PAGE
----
4 April 2022
Bowen Wang, Trinity College Dublin
Ezra Pound, in a review titled ‘Marianne Moore and Mina Loy’ published in Others: A Magazine of the New Verse (1917), speaks highly of these two modernist women poets and associates them with the last type of his poetry typology:
(1.) melopoeia, to wit, poetry which moves by its music, whether it be a music in the words or an aptitude for, or suggestion of, accompanying music; (2.) imagism, or poetry wherein the feelings of painting and sculpture are predominant (certain men move in phantasmagorial; the images of their gods, whole countrysides, stretches of hill land and forest, travel with them); (3.) and there is, thirdly, logopoeia or poetry that is akin to nothing but language, which is a dance of the intelligence among words and ideas and modification of ideas and characters.
Many critics have confirmed this argument by regarding Loy as an exemplar of Poundian logopoeia, famous for her internal wordplay and linguistic inclusiveness of the scientific, philosophical, and literary. However, Loy’s intricacies of forms and verbal structures, in fact, have also absorbed the visual image of phanopoeia and the sound effect of melopoeia. Her work exhibits the painterly composition of pictorial elements, polysyllabic stanzas and deliberate alliterations, simultaneously presenting ‘torrential languages’ and the ‘word made flesh | and feeding upon itself | with erudite fangs’ like her idols James Joyce and Gertrude Stein. Hence, Loy’s purely formal concern about the use of language is actually akin to a composite, hybridised expression. In this sense, her style of words-in-freedom can be better understood as the compound term of ‘sound-images, what she called the “belle matière” of art, [which] is rooted in the word-conscious style of the Decadents, Pre-Raphaelites, and Symbolists before’.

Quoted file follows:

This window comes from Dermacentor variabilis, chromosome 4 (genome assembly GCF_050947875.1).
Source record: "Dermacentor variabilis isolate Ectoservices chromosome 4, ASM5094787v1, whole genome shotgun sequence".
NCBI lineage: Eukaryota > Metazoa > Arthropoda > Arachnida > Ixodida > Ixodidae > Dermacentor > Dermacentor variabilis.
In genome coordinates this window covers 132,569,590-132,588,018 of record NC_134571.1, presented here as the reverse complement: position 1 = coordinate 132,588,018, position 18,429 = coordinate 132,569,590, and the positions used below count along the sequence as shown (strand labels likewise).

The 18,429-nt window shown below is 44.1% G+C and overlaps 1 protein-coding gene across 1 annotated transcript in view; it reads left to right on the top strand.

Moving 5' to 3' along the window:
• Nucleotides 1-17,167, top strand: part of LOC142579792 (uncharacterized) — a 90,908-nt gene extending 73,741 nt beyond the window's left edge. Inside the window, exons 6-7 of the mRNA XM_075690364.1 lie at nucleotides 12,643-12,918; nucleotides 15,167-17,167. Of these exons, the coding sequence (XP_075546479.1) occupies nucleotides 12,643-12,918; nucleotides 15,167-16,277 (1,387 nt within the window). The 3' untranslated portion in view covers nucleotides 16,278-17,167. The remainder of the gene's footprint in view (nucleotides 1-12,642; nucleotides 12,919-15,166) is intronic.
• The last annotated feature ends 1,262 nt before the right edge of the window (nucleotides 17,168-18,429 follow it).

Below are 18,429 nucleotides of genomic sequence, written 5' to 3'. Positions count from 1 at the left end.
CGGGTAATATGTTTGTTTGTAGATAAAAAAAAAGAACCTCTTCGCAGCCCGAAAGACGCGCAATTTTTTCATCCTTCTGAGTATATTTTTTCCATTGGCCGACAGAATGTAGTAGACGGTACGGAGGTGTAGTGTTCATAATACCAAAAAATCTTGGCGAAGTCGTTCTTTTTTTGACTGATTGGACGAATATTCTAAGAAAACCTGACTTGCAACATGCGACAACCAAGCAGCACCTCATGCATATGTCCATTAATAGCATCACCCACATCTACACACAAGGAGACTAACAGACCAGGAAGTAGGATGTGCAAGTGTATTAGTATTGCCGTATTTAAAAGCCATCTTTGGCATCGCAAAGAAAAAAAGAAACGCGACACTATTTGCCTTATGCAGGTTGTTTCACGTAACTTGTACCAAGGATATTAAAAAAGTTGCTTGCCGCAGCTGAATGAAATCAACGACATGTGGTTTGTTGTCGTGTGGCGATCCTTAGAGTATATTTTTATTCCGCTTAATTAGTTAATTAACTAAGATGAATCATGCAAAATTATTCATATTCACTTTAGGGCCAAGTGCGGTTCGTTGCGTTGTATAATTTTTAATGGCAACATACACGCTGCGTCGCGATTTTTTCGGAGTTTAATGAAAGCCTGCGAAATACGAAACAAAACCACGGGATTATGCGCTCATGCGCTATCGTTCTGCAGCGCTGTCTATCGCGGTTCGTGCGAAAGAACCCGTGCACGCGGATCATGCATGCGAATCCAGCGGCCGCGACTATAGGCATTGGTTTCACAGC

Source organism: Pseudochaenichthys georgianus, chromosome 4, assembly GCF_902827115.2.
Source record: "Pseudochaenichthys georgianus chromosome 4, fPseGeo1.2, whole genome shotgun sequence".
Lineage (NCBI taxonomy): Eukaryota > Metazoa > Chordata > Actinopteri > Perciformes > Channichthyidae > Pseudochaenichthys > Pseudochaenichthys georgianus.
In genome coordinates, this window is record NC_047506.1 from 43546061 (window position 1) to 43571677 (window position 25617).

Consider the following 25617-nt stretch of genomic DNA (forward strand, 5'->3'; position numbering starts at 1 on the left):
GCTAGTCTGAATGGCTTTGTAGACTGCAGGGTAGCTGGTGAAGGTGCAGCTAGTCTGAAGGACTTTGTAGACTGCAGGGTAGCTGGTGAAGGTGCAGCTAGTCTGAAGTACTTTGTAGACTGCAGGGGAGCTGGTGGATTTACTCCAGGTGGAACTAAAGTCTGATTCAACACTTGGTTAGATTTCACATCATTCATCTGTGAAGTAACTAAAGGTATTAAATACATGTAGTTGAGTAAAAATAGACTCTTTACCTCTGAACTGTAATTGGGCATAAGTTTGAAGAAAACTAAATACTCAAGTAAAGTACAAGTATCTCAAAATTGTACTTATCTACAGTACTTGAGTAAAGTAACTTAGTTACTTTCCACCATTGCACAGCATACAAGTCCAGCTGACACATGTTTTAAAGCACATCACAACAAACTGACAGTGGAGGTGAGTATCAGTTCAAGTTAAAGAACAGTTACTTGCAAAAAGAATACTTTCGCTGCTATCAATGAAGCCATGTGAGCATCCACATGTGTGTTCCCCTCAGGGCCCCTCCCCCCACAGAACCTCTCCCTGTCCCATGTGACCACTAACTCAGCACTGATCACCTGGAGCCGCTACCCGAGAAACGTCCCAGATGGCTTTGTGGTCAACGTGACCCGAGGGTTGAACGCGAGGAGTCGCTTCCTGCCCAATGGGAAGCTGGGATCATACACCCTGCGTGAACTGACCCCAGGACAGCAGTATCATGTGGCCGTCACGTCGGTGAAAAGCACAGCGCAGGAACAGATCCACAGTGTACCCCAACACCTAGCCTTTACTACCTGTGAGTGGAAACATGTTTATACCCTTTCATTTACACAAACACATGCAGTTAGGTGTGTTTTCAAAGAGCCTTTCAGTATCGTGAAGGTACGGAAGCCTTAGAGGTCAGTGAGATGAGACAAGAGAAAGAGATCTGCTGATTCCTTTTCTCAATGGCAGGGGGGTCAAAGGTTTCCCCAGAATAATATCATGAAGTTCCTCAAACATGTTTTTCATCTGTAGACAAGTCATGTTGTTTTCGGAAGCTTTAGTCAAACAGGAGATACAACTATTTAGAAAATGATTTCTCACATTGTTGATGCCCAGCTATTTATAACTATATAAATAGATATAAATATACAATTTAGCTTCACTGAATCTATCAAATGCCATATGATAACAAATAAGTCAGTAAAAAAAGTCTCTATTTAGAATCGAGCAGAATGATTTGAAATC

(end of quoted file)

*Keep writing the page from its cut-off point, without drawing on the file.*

Loy’s revolution of language, without a doubt, benefits from her particular occupation as painter-poet and the autonomy and sufficiency of aesthetic modernism, which encourages an artist to use the formalistic means and forces of the artwork itself as self-reflexive processes of rethinking racial, sensual, and political issues. In Charles Altieri’s Eliotian metaphor, Loy’s ‘self-consciously impersonal poetics’ – here full of linguistic intelligence and psychological power – serve as multisensual ‘catalysts for combining [audio-visual/verbal] elements of feelings’. In one of her alphabetic inventions, The Alphabet that Builds Itself, similar to Pound’s work with Chinese ideograms, Loy splits up the strokes of English letters to reconstruct and recombine them into new shapes, even in reverse order. In a letter introducing her educational game of alphabet-building to a manufacturer, Loy titles her design as Build Your Own Alphabet which contains ‘pieces of let[t]er to be put together [made] of attractive inexpensive plastics, or brightly lacquered cardboard’ to stimulate one’s ‘observation of form, construction and similarities’.
Over and above the fixity of their physical forms and semiotic meanings, her colour-lined alphabets as the minimum unit of written language become objects, thoughts, and identities that can be taken apart and put together in different arrangements and from multidirectional perspectives. In one of her revolutionary poems dedicated to “Gertrude Stein”, Loy shows her respect to these Steinian experiments that are conducted in
congealed to phrases
a radium of the word.